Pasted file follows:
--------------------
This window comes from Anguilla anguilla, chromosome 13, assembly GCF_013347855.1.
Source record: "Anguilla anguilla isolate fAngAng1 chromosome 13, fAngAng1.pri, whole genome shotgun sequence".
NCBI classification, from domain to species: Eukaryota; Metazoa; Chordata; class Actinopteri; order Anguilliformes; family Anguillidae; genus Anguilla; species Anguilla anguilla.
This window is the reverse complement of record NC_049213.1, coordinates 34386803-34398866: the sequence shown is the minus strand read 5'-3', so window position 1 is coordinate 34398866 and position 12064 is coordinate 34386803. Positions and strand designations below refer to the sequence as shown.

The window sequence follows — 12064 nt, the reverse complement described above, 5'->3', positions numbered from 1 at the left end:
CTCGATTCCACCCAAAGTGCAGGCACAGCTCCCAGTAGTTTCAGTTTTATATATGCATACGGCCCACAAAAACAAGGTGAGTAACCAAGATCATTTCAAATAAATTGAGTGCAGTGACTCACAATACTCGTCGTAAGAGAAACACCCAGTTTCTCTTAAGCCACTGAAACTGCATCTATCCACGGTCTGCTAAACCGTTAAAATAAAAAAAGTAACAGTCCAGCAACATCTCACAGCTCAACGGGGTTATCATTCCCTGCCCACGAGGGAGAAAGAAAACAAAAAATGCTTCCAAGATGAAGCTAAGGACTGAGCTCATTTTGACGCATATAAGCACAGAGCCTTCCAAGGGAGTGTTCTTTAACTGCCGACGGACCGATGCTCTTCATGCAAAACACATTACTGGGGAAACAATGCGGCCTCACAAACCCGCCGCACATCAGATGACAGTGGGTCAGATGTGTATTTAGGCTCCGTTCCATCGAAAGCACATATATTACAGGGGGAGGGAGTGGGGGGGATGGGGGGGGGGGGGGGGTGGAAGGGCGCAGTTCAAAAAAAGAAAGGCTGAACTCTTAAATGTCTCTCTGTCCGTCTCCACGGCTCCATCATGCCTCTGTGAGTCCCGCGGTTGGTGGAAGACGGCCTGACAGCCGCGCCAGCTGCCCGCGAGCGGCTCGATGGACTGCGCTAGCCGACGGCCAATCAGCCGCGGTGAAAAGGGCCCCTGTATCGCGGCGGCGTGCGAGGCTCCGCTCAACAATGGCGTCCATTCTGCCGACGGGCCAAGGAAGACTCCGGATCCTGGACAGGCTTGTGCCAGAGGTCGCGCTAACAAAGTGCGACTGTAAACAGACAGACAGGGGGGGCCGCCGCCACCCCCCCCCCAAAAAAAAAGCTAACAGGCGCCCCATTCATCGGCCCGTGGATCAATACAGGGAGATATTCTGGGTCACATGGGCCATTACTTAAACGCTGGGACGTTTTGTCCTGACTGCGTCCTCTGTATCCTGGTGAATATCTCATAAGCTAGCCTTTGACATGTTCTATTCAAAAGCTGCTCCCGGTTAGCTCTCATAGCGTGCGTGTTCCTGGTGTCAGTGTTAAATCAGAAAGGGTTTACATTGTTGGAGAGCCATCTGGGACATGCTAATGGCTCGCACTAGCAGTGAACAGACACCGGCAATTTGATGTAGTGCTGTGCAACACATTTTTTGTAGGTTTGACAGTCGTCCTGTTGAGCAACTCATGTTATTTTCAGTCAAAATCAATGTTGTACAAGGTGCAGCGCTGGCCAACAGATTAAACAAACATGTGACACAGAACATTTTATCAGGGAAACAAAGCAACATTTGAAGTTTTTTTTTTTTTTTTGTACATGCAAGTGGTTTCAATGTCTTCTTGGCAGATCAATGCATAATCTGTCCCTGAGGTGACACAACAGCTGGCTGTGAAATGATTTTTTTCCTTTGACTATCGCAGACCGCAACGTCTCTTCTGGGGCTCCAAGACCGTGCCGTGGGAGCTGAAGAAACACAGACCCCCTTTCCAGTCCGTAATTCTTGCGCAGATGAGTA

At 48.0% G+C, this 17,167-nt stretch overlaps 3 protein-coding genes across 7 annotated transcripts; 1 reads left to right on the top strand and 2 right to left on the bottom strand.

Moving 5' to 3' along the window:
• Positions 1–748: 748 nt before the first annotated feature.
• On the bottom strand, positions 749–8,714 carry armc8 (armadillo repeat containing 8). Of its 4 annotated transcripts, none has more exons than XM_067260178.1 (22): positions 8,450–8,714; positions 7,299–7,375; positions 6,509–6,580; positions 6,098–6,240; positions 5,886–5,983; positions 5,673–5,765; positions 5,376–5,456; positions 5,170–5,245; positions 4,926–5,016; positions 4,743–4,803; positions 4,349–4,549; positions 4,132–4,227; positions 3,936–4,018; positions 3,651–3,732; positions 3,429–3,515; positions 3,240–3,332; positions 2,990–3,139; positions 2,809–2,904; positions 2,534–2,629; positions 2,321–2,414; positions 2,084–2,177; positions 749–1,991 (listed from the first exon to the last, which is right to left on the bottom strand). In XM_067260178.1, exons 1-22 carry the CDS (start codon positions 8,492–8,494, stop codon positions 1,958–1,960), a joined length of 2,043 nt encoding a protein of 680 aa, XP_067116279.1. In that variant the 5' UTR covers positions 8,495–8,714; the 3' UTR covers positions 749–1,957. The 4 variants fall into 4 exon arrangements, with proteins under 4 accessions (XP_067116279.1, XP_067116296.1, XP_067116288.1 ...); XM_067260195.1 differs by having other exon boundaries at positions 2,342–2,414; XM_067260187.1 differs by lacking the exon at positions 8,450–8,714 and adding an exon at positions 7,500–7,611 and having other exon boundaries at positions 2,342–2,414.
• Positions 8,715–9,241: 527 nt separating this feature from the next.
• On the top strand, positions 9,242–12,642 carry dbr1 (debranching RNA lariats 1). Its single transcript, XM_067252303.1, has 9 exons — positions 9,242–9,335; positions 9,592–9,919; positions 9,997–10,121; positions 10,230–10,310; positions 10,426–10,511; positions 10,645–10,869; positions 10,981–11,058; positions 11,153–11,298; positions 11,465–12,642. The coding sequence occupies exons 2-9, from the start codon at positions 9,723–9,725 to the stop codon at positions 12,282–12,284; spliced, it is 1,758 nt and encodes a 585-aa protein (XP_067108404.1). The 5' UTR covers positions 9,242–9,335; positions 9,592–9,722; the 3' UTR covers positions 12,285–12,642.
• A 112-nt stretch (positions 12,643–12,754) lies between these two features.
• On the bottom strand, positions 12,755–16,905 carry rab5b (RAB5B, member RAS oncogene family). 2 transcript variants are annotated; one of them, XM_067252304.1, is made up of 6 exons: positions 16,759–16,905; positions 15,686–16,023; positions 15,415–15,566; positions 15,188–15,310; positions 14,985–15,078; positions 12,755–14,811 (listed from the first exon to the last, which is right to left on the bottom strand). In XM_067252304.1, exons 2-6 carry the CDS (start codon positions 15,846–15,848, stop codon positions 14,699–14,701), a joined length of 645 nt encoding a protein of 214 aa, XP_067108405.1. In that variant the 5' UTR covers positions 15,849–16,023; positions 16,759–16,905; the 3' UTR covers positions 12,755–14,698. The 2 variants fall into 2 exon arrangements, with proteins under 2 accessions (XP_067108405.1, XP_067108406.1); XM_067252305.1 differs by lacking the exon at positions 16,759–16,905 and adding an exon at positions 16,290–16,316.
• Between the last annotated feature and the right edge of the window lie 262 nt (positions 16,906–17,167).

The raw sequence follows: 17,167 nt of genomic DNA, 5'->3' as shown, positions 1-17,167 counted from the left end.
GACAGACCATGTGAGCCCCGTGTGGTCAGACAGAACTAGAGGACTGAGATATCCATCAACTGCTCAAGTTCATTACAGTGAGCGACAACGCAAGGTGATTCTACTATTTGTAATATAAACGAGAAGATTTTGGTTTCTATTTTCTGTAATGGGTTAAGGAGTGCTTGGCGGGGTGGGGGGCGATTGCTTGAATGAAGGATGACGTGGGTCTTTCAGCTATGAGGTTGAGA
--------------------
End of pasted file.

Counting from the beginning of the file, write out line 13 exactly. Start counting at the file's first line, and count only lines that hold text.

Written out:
• A 112-nt stretch (positions 12,643–12,754) lies between these two features.